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Title: The role of female hormones and oestrogen receptor status in influencing the anti-tumour effects of zoledronic acid in early breast cancer
Author: Wilson, Caroline
ISNI:       0000 0004 5357 9677
Awarding Body: University of Sheffield
Current Institution: University of Sheffield
Date of Award: 2014
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The AZURE trial was the first adjuvant breast cancer trial to report a novel interaction between the anti-tumour efficacy of zoledronic acid (ZOL) and menopausal status of patients. It showed a significant reduction in disease recurrence events in and outside of bone, in those clinically > 5 years postmenopausal, compared to an increase in non-bone recurrences in all others. Data from neoadjuvant studies had also shown an enhanced anti-tumour effect of ZOL in oestrogen receptor negative (ER-ve) tumours. Three main questions arose from these data and were the focus of this thesis; firstly how can postmenopausal status be accurately defined in patients?, secondly, which reproductive hormone is interacting with the drug?, and thirdly, what are the molecular mechanisms? Follicle stimulating hormone (FSH), oestradiol and inhibin A were evaluated from 806 patients recruited to AZURE. With all 3 hormones in postmenopausal range, ZOL treatment resulted in an improved invasive disease free survival compared to control (HR 0.809, 95%CI 0.537-1.22). No single hormone was predictive of an interaction with ZOL. A low pretreatment FSH and oestradiol were borderline significant for a shorter time to bone and distant recurrence respectively. Evaluation of serum, pre- and post neoadjuvant FEC100chemotherapy +/- ZOL in 40 patients recruited to the ANZAC trial, identified changes in the tumour suppressor activin (?) and tumour promoter follistatin (?) in postmenopausal patients and those with ER-ve primary tumours. The direct effect of ZOL on these proteins in breast cancer cell lines in vitro and in vivo, showed a reduction in follistatin secretion from ER-ve cell lines only, which was diminished in the presence of inhibin A. Moreover, ZOL and inhibin A altered levels of these proteins in the bone microenvironment, with a reduction in bone follistatin levels after ZOL only in ovariectomised mice. In addition, inhibin A decreased bone activin levels. These data suggest that pretreatment evaluation of reproductive hormones can assist in selection of postmenopausal patients for adjuvant ZOL, and breast cancer cells may preferentially home to premenopausal bone (low FSH), preferring distant non-bone sites in postmenopausal women (low oestradiol). ZOL has novel direct and indirect effects on activin and follistatin levels in the tumour and bone microenvironment that is influenced by ER status of tumor cells and presence of inhibin A.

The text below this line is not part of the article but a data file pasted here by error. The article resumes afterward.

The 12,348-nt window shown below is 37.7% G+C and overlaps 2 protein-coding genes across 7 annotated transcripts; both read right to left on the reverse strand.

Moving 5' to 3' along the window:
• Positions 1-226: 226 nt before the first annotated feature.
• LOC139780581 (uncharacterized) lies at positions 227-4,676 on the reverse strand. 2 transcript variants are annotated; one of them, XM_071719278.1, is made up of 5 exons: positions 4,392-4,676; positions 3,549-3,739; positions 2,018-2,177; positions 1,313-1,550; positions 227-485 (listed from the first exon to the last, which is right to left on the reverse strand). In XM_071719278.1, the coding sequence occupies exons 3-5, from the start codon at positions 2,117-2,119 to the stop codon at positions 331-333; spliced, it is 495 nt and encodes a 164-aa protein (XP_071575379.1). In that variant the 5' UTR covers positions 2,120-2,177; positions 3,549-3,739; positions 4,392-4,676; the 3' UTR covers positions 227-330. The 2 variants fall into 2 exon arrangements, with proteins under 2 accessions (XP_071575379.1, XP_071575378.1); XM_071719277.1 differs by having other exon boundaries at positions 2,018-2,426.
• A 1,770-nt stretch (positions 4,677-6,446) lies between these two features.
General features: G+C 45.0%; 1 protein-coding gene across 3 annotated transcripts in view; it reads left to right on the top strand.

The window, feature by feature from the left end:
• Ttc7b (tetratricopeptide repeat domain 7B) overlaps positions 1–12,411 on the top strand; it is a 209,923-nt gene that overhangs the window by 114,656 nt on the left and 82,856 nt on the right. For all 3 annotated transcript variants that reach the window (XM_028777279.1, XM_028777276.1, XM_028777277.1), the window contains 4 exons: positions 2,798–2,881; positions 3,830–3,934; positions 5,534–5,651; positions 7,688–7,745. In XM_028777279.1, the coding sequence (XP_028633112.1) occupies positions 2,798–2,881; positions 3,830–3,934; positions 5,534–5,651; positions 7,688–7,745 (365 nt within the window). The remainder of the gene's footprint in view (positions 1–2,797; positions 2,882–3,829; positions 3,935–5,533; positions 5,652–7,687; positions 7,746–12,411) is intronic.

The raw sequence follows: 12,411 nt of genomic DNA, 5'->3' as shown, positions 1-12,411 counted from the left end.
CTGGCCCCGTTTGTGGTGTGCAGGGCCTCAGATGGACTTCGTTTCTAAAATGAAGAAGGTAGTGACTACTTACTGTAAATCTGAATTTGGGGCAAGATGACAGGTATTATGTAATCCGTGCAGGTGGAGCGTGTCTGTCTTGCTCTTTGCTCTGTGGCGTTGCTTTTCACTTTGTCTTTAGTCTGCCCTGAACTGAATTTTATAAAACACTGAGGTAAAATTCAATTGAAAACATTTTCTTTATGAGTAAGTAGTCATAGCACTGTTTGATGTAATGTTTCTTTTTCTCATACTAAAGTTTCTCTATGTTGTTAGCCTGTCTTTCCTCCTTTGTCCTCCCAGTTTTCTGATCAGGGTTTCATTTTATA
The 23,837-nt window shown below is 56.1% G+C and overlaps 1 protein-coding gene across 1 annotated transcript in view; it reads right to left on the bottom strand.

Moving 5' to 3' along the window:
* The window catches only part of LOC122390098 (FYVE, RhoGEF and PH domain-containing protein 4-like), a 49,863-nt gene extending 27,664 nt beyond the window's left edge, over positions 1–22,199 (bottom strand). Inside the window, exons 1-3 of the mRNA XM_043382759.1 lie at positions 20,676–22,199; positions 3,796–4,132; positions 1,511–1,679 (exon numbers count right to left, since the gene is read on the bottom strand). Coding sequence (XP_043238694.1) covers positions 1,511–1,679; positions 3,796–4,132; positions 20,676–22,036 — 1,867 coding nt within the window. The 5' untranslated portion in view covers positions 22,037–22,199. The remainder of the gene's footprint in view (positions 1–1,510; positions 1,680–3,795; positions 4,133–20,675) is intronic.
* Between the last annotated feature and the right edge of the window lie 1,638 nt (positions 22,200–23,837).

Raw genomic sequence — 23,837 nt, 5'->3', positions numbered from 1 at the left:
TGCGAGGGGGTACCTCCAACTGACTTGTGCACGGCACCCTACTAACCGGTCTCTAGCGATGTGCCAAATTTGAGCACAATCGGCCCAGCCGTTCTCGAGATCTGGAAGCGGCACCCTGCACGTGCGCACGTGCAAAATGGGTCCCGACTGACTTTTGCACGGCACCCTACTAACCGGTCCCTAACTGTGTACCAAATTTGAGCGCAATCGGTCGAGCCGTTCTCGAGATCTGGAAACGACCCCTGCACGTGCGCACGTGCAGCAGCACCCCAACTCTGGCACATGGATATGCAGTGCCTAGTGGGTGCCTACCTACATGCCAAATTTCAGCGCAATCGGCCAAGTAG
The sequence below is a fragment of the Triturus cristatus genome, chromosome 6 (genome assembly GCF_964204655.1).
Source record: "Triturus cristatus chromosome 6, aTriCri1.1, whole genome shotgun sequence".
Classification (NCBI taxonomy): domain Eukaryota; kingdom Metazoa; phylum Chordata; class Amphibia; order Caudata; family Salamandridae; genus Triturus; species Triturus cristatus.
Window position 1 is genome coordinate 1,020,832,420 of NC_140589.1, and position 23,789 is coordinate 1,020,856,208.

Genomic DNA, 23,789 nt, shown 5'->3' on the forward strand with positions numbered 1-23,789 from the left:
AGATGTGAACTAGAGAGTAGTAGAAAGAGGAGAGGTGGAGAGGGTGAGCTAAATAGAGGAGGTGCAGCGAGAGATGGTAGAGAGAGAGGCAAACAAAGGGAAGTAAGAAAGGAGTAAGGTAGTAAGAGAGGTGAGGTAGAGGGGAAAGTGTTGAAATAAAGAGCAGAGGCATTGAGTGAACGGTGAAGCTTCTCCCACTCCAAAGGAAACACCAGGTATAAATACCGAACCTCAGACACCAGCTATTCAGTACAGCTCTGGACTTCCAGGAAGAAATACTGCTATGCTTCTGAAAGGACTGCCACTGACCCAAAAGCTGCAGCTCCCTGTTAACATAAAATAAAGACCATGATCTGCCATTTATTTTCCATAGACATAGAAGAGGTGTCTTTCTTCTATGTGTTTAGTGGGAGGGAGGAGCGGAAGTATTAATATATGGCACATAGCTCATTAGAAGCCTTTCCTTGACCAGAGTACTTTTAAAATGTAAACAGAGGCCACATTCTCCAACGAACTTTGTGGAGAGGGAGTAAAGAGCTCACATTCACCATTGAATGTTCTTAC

Supervisor: Holen, Ingunn ; Coleman, Robert Sponsor: Not available
Qualification Name: Thesis (Ph.D.) Qualification Level: Doctoral
EThOS ID:  DOI: Not available